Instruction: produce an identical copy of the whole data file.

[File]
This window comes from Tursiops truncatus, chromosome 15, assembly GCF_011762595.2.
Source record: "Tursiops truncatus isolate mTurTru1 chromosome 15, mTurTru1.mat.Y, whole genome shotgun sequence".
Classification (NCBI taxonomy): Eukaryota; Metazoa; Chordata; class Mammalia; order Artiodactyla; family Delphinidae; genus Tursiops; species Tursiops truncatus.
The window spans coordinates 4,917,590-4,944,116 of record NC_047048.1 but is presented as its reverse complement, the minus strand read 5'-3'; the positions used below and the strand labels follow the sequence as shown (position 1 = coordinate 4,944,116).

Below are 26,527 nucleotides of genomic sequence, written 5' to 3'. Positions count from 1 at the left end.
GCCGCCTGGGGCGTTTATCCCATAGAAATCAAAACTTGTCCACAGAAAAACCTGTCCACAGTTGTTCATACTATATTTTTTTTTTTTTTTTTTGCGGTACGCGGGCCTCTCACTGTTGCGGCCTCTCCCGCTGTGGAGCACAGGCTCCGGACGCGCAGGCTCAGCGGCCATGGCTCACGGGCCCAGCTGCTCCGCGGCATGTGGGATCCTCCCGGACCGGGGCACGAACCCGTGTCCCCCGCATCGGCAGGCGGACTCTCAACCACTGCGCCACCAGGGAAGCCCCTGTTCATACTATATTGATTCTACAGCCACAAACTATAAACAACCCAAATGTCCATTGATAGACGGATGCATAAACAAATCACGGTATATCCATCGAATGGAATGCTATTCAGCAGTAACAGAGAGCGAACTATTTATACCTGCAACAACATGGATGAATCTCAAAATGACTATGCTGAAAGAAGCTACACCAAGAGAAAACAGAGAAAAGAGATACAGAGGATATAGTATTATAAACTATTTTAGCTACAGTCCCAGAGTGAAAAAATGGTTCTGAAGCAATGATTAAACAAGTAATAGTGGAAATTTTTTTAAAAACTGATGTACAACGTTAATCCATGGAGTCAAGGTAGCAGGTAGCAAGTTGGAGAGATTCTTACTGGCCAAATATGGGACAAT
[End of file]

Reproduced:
This window comes from Tursiops truncatus, chromosome 15, assembly GCF_011762595.2.
Source record: "Tursiops truncatus isolate mTurTru1 chromosome 15, mTurTru1.mat.Y, whole genome shotgun sequence".
Classification (NCBI taxonomy): Eukaryota; Metazoa; Chordata; class Mammalia; order Artiodactyla; family Delphinidae; genus Tursiops; species Tursiops truncatus.
The window spans coordinates 4,917,590-4,944,116 of record NC_047048.1 but is presented as its reverse complement, the minus strand read 5'-3'; the positions used below and the strand labels follow the sequence as shown (position 1 = coordinate 4,944,116).

Below are 26,527 nucleotides of genomic sequence, written 5' to 3'. Positions count from 1 at the left end.
GCCGCCTGGGGCGTTTATCCCATAGAAATCAAAACTTGTCCACAGAAAAACCTGTCCACAGTTGTTCATACTATATTTTTTTTTTTTTTTTTTGCGGTACGCGGGCCTCTCACTGTTGCGGCCTCTCCCGCTGTGGAGCACAGGCTCCGGACGCGCAGGCTCAGCGGCCATGGCTCACGGGCCCAGCTGCTCCGCGGCATGTGGGATCCTCCCGGACCGGGGCACGAACCCGTGTCCCCCGCATCGGCAGGCGGACTCTCAACCACTGCGCCACCAGGGAAGCCCCTGTTCATACTATATTGATTCTACAGCCACAAACTATAAACAACCCAAATGTCCATTGATAGACGGATGCATAAACAAATCACGGTATATCCATCGAATGGAATGCTATTCAGCAGTAACAGAGAGCGAACTATTTATACCTGCAACAACATGGATGAATCTCAAAATGACTATGCTGAAAGAAGCTACACCAAGAGAAAACAGAGAAAAGAGATACAGAGGATATAGTATTATAAACTATTTTAGCTACAGTCCCAGAGTGAAAAAATGGTTCTGAAGCAATGATTAAACAAGTAATAGTGGAAATTTTTTTAAAAACTGATGTACAACGTTAATCCATGGAGTCAAGGTAGCAGGTAGCAAGTTGGAGAGATTCTTACTGGCCAAATATGGGACAAT